Revenue for Initial Orthopaedic Trauma Care: Effects of Patient and Injury Characteristics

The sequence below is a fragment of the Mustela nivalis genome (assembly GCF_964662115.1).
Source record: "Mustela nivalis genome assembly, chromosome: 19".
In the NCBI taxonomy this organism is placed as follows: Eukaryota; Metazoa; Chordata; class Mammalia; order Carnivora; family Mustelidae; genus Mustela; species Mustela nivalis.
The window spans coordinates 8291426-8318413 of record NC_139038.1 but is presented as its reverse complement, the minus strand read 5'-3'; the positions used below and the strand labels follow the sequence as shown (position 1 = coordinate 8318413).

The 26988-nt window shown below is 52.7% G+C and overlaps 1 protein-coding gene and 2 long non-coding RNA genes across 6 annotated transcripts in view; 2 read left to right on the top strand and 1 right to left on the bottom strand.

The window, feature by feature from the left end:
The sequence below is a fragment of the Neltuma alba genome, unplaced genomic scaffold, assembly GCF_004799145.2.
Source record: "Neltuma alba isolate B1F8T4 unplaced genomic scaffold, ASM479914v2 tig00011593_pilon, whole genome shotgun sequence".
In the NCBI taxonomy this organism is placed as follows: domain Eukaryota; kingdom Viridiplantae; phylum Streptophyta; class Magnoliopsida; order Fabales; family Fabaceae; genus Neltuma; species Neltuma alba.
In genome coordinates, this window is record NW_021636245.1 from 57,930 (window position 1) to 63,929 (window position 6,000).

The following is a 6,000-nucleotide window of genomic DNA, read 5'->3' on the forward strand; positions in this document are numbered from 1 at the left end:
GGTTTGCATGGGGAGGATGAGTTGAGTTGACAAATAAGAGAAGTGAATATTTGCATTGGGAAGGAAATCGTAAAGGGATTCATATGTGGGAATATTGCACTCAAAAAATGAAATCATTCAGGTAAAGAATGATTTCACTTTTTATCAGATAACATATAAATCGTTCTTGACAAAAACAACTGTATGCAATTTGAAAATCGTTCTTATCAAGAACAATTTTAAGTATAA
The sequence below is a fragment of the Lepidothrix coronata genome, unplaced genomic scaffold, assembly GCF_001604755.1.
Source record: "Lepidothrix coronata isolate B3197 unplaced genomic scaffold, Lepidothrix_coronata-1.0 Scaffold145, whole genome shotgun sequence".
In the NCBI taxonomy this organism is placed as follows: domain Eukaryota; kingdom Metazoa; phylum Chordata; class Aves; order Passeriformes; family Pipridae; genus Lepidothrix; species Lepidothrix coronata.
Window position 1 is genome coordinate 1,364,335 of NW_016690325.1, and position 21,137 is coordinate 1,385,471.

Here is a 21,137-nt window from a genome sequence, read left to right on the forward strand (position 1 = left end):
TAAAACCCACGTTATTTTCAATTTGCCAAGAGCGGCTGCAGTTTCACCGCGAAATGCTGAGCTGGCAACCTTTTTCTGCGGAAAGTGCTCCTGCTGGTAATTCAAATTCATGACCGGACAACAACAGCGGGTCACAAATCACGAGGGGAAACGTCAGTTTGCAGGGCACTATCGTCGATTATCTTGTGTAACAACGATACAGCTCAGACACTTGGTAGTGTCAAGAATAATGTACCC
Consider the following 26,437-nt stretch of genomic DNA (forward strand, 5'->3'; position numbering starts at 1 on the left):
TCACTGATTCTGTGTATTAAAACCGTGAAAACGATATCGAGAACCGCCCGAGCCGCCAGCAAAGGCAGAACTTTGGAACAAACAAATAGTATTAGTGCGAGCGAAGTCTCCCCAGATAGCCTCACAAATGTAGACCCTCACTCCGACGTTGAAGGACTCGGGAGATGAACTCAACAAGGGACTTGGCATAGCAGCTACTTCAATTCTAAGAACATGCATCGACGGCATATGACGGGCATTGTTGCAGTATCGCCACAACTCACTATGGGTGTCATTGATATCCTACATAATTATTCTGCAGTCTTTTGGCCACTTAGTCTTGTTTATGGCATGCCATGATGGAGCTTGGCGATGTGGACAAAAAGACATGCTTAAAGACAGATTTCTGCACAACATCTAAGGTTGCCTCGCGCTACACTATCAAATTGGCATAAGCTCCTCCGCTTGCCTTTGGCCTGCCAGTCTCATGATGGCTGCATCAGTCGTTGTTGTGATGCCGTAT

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Objective:To characterize the charges and collections associated with the initial inpatient management of trauma patients who undergo operative fracture management.Design:Retrospective.Setting:Level 1 trauma center.Participants:Four hundred forty consecutive, adult, trauma patients.Intervention:Fixation for fracture of the spine, pelvis, acetabulum, and/or femur fractures.Main Outcome Measures:Professional and technical (facility) charges and collections from the initial inpatient management and 6 months of subsequent related care.Results:Patients were predominantly male (74.3%) and white (63.2%) with a mean age of 41 years and mean injury severity score of 18.5. Uninsured (self-pay) patients represented the largest payer class (35.0%), and 34.5% of all patients were unemployed. Professional and technical charges totaled US $12,382,028 (US $28,140/patient) and US $39,682,225 (US $90,187/patient), respectively. Injury severity score, longer lengths of stay (LOS), and the presence of a complication were positive predictors of initial charges (P < 0.0001; adjusted R2 = 0.799). Professional and technical collections totaled US $2,418,096 (US $5,496/patient) and US $16,921,959 (US $38,459/patient) (percent of charge: 21.5% vs. 41.3%; P < 0.0001). Of the self-pay patients, 34.4% had no collections, resulting in potential lost revenue of US $2,513,988. Greater collections were predicted to occur in females, employed patients, and those with insurance (P < 0.0001; adjusted R2 = 0.35).Conclusions:Trauma patients often present without insurance, which compromises hospital revenue. Expectedly, charges are higher in more severely injured patients, those with longer LOS, and those experiencing complications. A bundled model will proportionately decrease reimbursements for a given episode of care in the event of longer LOS or occurrence of complications.

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